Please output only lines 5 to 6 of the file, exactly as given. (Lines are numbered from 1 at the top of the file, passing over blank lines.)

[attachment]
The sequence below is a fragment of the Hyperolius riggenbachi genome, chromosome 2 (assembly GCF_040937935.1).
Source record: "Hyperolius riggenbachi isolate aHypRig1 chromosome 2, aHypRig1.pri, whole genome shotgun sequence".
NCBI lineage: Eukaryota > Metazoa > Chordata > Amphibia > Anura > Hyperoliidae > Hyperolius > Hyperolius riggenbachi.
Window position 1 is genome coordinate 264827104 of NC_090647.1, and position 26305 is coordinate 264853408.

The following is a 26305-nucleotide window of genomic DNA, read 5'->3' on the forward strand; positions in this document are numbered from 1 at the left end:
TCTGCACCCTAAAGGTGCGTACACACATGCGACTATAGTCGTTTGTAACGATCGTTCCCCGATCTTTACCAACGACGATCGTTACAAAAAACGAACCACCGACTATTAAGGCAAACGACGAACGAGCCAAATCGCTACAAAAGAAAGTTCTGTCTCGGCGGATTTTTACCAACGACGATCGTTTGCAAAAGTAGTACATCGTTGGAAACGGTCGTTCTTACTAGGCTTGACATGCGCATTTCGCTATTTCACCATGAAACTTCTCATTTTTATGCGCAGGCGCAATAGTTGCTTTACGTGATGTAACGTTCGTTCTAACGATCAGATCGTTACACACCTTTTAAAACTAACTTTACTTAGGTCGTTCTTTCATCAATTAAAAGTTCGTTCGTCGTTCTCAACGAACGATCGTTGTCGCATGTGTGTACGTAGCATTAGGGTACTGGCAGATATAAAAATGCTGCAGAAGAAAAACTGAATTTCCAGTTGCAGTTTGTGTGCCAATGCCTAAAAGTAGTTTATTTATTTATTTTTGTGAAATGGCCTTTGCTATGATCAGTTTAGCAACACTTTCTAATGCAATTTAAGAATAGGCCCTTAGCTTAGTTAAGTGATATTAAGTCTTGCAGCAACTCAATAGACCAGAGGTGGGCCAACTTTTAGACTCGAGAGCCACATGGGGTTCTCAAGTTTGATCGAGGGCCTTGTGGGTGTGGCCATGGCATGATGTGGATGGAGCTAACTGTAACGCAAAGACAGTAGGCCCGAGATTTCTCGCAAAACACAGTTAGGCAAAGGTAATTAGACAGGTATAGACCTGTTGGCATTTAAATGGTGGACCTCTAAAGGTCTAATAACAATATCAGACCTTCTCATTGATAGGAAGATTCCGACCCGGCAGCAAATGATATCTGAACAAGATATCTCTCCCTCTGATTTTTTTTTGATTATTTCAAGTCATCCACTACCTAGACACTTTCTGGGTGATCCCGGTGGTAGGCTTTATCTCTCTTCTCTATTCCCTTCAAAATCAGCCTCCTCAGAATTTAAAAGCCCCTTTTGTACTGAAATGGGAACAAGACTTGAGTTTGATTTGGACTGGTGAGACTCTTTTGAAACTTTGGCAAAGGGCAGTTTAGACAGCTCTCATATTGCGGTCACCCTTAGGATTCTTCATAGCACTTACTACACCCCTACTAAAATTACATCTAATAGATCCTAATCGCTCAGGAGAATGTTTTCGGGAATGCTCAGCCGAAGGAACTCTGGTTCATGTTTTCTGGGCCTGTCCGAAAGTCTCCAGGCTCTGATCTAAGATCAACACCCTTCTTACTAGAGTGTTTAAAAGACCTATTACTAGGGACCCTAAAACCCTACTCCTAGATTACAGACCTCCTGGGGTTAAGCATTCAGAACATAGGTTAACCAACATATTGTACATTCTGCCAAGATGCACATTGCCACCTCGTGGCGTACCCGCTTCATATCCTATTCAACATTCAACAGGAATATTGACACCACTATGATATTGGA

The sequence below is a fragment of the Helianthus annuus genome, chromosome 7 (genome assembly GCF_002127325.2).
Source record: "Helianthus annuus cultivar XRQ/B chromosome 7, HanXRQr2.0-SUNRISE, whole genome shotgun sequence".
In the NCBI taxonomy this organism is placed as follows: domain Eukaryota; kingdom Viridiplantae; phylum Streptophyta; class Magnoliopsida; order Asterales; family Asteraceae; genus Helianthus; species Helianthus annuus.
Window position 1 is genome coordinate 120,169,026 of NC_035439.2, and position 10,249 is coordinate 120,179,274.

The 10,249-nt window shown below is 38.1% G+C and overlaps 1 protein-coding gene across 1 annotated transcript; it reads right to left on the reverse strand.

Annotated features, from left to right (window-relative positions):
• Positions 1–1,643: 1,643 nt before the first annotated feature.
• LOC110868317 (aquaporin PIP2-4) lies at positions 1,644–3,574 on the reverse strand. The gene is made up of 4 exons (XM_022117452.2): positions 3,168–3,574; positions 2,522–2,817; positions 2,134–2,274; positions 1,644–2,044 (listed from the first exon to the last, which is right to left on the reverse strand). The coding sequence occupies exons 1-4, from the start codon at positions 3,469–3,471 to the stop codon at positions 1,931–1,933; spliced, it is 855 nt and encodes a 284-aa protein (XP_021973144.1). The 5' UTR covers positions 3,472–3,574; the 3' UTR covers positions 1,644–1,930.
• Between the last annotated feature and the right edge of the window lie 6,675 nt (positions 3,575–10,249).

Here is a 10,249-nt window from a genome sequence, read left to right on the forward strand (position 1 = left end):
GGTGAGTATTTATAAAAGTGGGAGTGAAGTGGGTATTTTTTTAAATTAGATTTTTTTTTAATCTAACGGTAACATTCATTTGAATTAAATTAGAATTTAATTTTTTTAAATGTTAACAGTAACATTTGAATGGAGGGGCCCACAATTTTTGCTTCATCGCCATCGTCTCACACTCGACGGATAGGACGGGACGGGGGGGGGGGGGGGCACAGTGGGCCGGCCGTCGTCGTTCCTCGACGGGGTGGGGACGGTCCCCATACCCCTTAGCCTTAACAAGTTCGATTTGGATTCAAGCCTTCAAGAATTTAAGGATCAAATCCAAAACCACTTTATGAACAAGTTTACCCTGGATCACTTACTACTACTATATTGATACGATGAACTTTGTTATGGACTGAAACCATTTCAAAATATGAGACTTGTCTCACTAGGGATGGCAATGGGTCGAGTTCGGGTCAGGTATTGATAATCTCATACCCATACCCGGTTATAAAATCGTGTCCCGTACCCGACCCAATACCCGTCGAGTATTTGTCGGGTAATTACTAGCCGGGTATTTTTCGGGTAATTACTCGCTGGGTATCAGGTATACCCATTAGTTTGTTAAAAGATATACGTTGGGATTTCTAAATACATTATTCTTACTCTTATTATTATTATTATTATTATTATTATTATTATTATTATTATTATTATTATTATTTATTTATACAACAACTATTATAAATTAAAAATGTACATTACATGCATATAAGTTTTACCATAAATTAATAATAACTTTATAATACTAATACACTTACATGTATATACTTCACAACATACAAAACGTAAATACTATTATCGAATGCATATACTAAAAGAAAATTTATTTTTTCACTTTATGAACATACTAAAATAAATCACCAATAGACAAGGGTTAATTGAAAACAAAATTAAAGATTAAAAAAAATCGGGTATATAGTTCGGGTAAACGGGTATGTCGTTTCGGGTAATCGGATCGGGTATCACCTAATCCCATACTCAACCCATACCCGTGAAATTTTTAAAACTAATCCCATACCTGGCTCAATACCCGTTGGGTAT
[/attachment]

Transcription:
The following is a 26305-nucleotide window of genomic DNA, read 5'->3' on the forward strand; positions in this document are numbered from 1 at the left end:
TCTGCACCCTAAAGGTGCGTACACACATGCGACTATAGTCGTTTGTAACGATCGTTCCCCGATCTTTACCAACGACGATCGTTACAAAAAACGAACCACCGACTATTAAGGCAAACGACGAACGAGCCAAATCGCTACAAAAGAAAGTTCTGTCTCGGCGGATTTTTACCAACGACGATCGTTTGCAAAAGTAGTACATCGTTGGAAACGGTCGTTCTTACTAGGCTTGACATGCGCATTTCGCTATTTCACCATGAAACTTCTCATTTTTATGCGCAGGCGCAATAGTTGCTTTACGTGATGTAACGTTCGTTCTAACGATCAGATCGTTACACACCTTTTAAAACTAACTTTACTTAGGTCGTTCTTTCATCAATTAAAAGTTCGTTCGTCGTTCTCAACGAACGATCGTTGTCGCATGTGTGTACGTAGCATTAGGGTACTGGCAGATATAAAAATGCTGCAGAAGAAAAACTGAATTTCCAGTTGCAGTTTGTGTGCCAATGCCTAAAAGTAGTTTATTTATTTATTTTTGTGAAATGGCCTTTGCTATGATCAGTTTAGCAACACTTTCTAATGCAATTTAAGAATAGGCCCTTAGCTTAGTTAAGTGATATTAAGTCTTGCAGCAACTCAATAGACCAGAGGTGGGCCAACTTTTAGACTCGAGAGCCACATGGGGTTCTCAAGTTTGATCGAGGGCCTTGTGGGTGTGGCCATGGCATGATGTGGATGGAGCTAACTGTAACGCAAAGACAGTAGGCCCGAGATTTCTCGCAAAACACAGTTAGGCAAAGGTAATTAGACAGGTATAGACCTGTTGGCATTTAAATGGTGGACCTCTAAAGGTCTAATAACAATATCAGACCTTCTCATTGATAGGAAGATTCCGACCCGGCAGCAAATGATATCTGAACAAGATATCTCTCCCTCTGATTTTTTTTTGATTATTTCAAGTCATCCACTACCTAGACACTTTCTGGGTGATCCCGGTGGTAGGCTTTATCTCTCTTCTCTATTCCCTTCAAAATCAGCCTCCTCAGAATTTAAAAGCCCCTTTTGTACTGAAATGGGAACAAGACTTGAGTTTGATTTGGACTGGTGAGACTCTTTTGAAACTTTGGCAAAGGGCAGTTTAGACAGCTCTCATATTGCGGTCACCCTTAGGATTCTTCATAGCACTTACTACACCCCTACTAAAATTACATCTAATAGATCCTAATCGCTCAGGAGAATGTTTTCGGGAATGCTCAGCCGAAGGAACTCTGGTTCATGTTTTCTGGGCCTGTCCGAAAGTCTCCAGGCTCTGATCTAAGATCAACACCCTTCTTACTAGAGTGTTTAAAAGACCTATTACTAGGGACCCTAAAACCCTACTCCTAGATTACAGACCTCCTGGGGTTAAGCATTCAGAACATAGGTTAACCAACATATTGTACATTCTGCCAAGATGCACATTGCCACCTCGTGGCGTACCCGCTTCATATCCTATTCAACATTCAACAGGAATATTGACACCACTATGATATTGGA